Unlocking the secrets of a plant's light sensitivity

December 13, 2010

Stanford, CA-- Plants are very sensitive to light conditions because light is their source of energy and also a signal that activates the special photoreceptors that regulate growth, metabolism, and physiological development. Scientists believe that these light signals control plant growth and development by activating or inhibiting plant hormones. New research from Carnegie plant biologists has altered the prevailing theory on how light signals and hormones interact. Their findings could have implications for food crop production.

It was previously known that a plant hormone called brassinosteroid is essential for plant's responses to light signals. This crucial steroid-type hormone is found throughout the plant kingdom and regulates many aspects of growth and development. Surprising new research from a team led by Carnegie plant biologist Zhi-Yong Wang shows that light does not control the level of brassinosteroid found in plants as was expected. Instead brassinosteroid dictates the light-sensitivity of the plant. It does this by controlling the production of a key light-responsive protein.

The team's findings on interactions between brassinosteroid and light in sprouting seedlings have changed the prevailing model for understanding the relationship between light conditions and hormone signals in regulating photosynthesis and growth. Their results are published in Developmental Cell on December 14.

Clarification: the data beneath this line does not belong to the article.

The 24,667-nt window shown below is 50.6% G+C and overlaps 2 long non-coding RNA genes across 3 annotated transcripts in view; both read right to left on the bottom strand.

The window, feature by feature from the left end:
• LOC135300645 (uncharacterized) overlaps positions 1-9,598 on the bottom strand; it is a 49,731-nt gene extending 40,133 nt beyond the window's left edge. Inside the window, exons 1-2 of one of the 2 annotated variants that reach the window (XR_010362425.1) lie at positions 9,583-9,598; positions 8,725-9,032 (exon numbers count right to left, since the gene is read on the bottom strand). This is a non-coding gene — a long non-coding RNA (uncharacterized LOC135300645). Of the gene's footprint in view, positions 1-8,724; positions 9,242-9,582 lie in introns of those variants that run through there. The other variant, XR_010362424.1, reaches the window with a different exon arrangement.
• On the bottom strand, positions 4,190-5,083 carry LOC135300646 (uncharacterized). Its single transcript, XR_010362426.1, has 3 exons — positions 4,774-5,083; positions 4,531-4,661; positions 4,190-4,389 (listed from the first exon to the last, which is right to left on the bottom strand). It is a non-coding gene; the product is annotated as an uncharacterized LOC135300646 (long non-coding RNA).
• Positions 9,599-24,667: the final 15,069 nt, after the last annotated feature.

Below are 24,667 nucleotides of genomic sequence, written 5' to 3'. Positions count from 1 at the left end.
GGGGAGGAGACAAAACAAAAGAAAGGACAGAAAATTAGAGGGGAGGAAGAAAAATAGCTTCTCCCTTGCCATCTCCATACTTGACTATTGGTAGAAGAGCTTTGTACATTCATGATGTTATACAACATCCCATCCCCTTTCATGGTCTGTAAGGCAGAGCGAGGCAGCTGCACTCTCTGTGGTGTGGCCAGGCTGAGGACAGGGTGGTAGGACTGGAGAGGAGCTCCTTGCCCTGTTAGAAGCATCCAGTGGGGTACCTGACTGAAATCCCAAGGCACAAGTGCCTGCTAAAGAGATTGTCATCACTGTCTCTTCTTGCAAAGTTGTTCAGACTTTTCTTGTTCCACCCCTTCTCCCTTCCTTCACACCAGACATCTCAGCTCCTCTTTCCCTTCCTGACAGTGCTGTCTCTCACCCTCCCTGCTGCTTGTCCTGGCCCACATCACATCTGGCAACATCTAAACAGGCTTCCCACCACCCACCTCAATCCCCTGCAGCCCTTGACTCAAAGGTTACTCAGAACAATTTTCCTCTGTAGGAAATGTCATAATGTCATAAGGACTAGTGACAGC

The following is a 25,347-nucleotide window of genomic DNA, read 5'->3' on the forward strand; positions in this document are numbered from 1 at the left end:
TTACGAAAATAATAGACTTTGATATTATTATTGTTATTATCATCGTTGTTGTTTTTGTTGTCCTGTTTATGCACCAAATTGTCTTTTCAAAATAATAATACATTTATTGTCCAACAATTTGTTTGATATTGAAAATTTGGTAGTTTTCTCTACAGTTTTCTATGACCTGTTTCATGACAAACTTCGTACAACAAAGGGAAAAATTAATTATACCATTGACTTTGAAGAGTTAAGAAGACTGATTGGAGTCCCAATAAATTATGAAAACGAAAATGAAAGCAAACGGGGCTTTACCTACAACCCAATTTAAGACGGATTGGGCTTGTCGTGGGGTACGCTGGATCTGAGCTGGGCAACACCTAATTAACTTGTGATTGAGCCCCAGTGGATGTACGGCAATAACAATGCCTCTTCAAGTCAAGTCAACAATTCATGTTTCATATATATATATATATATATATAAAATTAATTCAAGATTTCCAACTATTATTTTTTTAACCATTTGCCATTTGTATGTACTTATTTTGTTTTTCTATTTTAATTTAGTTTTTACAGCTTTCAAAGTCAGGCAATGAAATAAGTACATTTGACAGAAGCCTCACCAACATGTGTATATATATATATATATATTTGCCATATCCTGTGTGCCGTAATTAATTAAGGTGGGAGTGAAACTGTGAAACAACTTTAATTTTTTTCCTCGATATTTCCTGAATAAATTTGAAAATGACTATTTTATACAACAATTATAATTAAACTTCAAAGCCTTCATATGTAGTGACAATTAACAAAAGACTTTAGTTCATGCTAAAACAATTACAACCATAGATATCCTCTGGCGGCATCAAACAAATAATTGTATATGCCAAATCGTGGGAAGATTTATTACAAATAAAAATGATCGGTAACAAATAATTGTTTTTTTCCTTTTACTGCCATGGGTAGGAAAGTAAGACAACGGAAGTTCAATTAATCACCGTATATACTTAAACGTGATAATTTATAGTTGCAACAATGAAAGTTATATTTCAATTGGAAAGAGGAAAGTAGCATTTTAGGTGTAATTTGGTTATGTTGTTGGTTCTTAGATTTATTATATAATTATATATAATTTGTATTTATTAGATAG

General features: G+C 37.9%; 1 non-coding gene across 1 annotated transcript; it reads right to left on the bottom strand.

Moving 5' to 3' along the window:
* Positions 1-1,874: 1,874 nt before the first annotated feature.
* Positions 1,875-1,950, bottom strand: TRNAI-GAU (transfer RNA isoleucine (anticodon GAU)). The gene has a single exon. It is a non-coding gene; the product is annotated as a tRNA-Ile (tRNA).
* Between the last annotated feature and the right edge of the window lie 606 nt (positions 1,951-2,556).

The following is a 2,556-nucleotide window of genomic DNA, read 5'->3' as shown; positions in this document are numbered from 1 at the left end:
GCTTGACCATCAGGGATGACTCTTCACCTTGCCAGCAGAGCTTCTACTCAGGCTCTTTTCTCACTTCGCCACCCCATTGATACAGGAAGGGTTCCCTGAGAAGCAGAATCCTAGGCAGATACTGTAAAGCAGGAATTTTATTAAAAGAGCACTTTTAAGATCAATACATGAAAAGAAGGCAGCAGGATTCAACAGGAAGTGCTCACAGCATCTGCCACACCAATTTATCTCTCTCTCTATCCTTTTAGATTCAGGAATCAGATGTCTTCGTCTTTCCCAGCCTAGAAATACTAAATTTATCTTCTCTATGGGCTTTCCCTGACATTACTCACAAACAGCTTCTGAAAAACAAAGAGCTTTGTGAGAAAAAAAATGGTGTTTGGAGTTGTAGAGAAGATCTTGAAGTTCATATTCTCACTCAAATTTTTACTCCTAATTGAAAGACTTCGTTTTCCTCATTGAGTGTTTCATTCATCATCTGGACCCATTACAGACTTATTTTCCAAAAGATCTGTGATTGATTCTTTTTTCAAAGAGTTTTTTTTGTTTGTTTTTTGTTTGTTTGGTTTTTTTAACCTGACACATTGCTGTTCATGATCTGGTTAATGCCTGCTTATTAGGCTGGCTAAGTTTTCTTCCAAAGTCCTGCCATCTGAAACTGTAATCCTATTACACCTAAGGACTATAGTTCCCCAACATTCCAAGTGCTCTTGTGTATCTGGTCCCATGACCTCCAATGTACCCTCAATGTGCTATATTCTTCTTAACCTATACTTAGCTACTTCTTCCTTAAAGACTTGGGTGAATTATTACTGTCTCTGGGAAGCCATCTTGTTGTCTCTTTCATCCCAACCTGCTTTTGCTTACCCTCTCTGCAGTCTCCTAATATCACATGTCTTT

While under the soil's surface, in the dark, plant seedlings grow in a special way that speeds the process of pushing the budding stem out into the air, while simultaneously protecting it from damage. This type of growth is called skotomorphogenesis. Once exposed to light, seedlings switch to a different, more regular, type of growth, called photomorphogenesis, during which the lengthening of the stem is inhibited and the leaves expand and turn green.

Many components are involved in this developmental switch, including brassinosteroid. Previous studies showed that mutant plants created to be deficient in brassinosteroid grew as if they were in the light, even when in the dark. Research also showed that many genes responded to stimulation from light and brassinosteroid in opposite ways. But scientists were unsure how this antagonistic process worked, especially after they found the levels of brassinosteroid in plant cells were not significantly different between plants grown in the dark or in the light.

The Carnegie team's new research identifies a protein called GATA2 as a missing link in this communications system. This protein tells developing seedlings which type of growth to pursue.

GATA2 is part of the GATA factor class of proteins, which are found in plants, fungi and many animals. GATA factors promote the construction of a variety of new proteins, the recipes for which are encoded in DNA. It does this by switching on and off different genes. In Arabidopsis, the experimental mustard plant used in this study, there are 29 genes for different members of the GATA factor family. Some of these have been demonstrated to play a role in flower development, the metabolism of carbon and nitrogen, and the production of the green pigment chlorophyll.